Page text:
3 Questions to Ask Before Extending that Intellectual Property Licensing Job Offer

You’ve narrowed down the candidates. You’d be happy with any of them but you need to make an offer to one of them. Who do you choose and how do you know you’re making the best decision for your intellectual property licensing department? Here are a few things to consider before the job offer is penned:


Is This Candidate a Good Fit for Your Current Department or the One You Want to Lead?

This question is very nuanced. If you’re not satisfied with the direction of your current department, you can’t begin to become the department of your dreams overnight by hiring a completely different type of person without understanding the friction that will occur. This is not a bad thing and in many cases inspires and reenergizes your current department. It’s just important you are prepared for it and honest about it.


Does This Candidate Seem in It for the Long Haul or Always Looking for the Next Best Thing?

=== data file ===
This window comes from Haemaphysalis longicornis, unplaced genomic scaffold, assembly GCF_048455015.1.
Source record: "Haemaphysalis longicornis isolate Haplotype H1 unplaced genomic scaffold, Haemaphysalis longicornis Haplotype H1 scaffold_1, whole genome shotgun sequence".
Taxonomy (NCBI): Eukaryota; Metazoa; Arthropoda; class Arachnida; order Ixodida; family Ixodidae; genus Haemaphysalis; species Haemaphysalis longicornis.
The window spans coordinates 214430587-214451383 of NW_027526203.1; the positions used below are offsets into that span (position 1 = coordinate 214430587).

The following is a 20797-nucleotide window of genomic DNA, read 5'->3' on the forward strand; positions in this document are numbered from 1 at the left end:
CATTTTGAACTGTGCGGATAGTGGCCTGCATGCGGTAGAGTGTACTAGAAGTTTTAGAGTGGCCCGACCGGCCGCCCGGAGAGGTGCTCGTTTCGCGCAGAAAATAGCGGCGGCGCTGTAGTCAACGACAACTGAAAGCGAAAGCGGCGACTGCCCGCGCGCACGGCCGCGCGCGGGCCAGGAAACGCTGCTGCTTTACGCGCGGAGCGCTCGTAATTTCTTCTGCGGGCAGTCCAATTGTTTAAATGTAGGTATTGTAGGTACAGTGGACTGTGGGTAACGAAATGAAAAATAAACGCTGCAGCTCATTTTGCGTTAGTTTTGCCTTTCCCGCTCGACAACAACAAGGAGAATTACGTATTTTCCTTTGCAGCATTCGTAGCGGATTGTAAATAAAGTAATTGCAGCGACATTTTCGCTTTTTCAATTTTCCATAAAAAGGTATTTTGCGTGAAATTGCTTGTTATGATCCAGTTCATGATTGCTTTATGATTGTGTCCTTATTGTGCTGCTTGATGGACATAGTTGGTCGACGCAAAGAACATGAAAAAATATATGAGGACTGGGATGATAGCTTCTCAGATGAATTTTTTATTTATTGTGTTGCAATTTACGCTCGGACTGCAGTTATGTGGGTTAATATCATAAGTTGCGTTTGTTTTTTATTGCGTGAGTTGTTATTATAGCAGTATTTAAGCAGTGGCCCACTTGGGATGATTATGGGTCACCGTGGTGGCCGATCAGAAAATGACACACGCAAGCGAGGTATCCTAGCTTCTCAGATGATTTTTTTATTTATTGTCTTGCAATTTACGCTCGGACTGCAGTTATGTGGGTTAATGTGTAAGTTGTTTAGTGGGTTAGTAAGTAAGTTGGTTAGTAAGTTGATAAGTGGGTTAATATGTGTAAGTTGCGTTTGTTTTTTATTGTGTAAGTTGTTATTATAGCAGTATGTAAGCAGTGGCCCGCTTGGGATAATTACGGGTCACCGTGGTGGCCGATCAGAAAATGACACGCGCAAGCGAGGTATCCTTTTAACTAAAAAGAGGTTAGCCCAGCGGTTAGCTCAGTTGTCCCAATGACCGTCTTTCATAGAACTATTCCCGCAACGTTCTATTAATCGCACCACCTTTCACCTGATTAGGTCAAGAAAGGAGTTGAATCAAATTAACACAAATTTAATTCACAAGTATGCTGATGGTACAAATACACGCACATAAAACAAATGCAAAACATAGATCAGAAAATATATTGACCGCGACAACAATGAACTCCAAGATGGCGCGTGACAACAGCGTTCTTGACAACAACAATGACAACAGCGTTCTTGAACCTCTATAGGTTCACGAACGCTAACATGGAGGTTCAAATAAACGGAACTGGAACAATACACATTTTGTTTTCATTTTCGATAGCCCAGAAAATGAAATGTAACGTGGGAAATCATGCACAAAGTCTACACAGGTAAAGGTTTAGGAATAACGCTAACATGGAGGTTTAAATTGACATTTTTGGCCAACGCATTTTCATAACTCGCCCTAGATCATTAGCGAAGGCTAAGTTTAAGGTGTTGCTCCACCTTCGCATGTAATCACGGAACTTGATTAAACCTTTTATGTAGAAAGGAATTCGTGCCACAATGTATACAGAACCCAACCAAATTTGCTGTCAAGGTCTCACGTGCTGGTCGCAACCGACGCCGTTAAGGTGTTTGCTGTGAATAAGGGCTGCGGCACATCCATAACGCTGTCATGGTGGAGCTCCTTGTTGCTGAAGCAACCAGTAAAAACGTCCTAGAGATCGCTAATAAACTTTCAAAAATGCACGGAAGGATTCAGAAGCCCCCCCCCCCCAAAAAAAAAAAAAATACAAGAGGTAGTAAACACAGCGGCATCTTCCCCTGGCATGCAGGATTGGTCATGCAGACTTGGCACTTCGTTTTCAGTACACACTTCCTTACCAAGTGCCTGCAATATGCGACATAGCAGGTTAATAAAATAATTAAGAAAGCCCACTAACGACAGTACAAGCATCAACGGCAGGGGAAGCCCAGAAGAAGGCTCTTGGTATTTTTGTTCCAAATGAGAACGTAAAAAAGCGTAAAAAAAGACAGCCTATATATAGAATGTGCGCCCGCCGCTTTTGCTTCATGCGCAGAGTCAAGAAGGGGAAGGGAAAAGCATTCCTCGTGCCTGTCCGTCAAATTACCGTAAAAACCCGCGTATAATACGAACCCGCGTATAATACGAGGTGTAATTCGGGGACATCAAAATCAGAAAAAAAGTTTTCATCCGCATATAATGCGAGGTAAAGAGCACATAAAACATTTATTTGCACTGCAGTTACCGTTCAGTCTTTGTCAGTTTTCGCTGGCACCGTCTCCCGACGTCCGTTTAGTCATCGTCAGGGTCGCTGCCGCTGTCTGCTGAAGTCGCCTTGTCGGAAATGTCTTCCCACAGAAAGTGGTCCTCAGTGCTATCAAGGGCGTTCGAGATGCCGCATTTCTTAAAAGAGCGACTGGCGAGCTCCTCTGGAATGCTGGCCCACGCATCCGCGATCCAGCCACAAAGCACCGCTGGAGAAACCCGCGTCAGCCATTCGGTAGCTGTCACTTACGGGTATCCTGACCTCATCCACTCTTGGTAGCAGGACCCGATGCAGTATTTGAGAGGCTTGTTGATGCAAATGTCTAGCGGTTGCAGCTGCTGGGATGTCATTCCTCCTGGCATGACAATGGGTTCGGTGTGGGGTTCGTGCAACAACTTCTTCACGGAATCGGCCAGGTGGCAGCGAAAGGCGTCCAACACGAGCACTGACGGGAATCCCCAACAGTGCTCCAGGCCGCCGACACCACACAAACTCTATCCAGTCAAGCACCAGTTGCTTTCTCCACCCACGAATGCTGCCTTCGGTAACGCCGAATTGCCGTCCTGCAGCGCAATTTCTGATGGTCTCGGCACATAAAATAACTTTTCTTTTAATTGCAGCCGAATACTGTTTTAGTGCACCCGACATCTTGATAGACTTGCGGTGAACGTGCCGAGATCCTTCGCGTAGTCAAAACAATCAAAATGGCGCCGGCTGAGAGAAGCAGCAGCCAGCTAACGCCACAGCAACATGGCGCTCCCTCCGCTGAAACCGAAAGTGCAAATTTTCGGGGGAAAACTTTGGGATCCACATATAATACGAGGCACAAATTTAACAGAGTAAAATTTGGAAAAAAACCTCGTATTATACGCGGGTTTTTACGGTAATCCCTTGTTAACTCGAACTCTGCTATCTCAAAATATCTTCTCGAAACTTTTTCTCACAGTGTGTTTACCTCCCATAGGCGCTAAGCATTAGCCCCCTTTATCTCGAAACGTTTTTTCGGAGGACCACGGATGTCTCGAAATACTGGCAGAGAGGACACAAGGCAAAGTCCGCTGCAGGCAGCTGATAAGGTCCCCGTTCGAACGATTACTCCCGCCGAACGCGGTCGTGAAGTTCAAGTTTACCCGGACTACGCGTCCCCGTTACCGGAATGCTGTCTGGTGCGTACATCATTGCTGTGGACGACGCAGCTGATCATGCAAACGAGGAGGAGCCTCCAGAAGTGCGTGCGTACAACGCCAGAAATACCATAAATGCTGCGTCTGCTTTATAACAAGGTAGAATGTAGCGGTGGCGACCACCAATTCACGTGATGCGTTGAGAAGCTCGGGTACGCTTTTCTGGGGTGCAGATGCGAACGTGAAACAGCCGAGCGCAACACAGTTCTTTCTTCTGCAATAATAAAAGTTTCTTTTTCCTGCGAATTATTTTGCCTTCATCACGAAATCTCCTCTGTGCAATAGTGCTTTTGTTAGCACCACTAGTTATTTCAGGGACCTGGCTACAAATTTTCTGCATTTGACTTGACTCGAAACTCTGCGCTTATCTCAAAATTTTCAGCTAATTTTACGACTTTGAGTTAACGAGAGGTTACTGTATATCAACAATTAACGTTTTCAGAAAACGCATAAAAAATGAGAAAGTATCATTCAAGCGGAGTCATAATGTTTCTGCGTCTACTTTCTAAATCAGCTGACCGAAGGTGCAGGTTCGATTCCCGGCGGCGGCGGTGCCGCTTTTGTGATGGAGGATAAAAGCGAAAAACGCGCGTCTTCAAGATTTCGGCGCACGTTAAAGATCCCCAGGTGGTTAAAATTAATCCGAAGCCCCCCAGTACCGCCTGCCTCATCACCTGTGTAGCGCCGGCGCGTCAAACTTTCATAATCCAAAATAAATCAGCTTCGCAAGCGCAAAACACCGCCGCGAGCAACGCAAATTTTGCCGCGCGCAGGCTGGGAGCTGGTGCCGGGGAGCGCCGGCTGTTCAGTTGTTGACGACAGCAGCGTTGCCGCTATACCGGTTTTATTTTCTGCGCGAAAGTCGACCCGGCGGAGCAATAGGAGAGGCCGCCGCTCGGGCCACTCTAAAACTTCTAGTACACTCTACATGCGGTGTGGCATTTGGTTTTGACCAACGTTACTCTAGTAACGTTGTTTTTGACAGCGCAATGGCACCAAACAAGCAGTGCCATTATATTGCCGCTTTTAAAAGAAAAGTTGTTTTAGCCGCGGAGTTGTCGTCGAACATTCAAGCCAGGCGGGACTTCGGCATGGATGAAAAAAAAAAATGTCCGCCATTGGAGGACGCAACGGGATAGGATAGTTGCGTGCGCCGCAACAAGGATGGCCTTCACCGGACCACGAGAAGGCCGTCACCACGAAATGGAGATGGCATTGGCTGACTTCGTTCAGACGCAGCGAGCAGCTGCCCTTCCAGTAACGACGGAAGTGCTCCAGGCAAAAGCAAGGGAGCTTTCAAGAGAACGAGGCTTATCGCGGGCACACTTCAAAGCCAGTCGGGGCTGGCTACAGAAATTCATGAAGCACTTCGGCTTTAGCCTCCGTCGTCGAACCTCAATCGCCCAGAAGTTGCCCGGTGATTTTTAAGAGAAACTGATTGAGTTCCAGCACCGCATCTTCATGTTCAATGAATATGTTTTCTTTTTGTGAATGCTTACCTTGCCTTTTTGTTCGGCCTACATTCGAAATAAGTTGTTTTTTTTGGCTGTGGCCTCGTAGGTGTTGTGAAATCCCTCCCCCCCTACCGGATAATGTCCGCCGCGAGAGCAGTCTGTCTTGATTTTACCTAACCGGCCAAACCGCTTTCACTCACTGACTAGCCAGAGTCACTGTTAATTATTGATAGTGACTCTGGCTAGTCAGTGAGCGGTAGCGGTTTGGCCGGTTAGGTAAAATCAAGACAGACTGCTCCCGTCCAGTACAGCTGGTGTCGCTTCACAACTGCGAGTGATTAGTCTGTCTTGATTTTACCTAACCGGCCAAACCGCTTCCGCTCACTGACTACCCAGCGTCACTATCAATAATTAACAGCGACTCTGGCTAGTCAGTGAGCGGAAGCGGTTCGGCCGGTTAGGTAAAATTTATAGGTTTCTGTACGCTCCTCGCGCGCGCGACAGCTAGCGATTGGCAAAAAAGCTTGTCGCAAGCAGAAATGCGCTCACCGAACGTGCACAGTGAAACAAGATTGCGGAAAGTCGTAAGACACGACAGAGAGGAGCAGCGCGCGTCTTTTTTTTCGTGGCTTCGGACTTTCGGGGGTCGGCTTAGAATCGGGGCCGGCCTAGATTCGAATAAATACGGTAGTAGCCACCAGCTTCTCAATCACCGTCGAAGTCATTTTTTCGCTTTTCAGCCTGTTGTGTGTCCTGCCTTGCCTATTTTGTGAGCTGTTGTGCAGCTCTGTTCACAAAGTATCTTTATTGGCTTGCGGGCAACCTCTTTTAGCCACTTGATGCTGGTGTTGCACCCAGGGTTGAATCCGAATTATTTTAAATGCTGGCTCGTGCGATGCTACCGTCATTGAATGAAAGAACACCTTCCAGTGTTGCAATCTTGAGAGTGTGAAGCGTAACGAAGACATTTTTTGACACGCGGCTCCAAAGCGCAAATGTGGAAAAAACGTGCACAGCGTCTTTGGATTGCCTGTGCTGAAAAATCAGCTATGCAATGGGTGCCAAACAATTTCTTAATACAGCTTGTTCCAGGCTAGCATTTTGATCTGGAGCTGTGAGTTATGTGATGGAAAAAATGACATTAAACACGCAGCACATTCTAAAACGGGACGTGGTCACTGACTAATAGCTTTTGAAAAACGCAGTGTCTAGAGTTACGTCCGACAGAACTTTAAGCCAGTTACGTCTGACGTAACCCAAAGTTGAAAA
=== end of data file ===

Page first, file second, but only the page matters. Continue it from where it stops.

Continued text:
Nowhere does it say you can’t employ a great candidate for only a few years. A few years can still make a sizeable difference in your team, but if you’re looking for a “lifer” make sure you’re seeing that kind of longevity on his or her resume and/or there’s a reason they want to work at your institution or live in your town.  Replacing hires can be very costly.


Is this Candidate an Independent Leader Because They Possess an Innovative Spirit or Because They Can’t Follow Orders?

A lot of entrepreneurs and business owners will tell you they are self-employed because they can’t work for someone else. Don’t be overly impressed by how many start-ups someone began. They might not be able to take direction.  In IP licensing you need that rare quality of being a self-starter but one who can respond to the inquiries of stakeholders on many levels. You want innovation but an ability to understand the political ramifications of actions as well. You need an expert tightrope walker who is not afraid to try new feats but understands the possible peril of doing so. A wildcard, on the other hand, never lasts long in IP.


What would you add? What questions do you ask yourself to decide whether your ideal candidate is indeed ideal?


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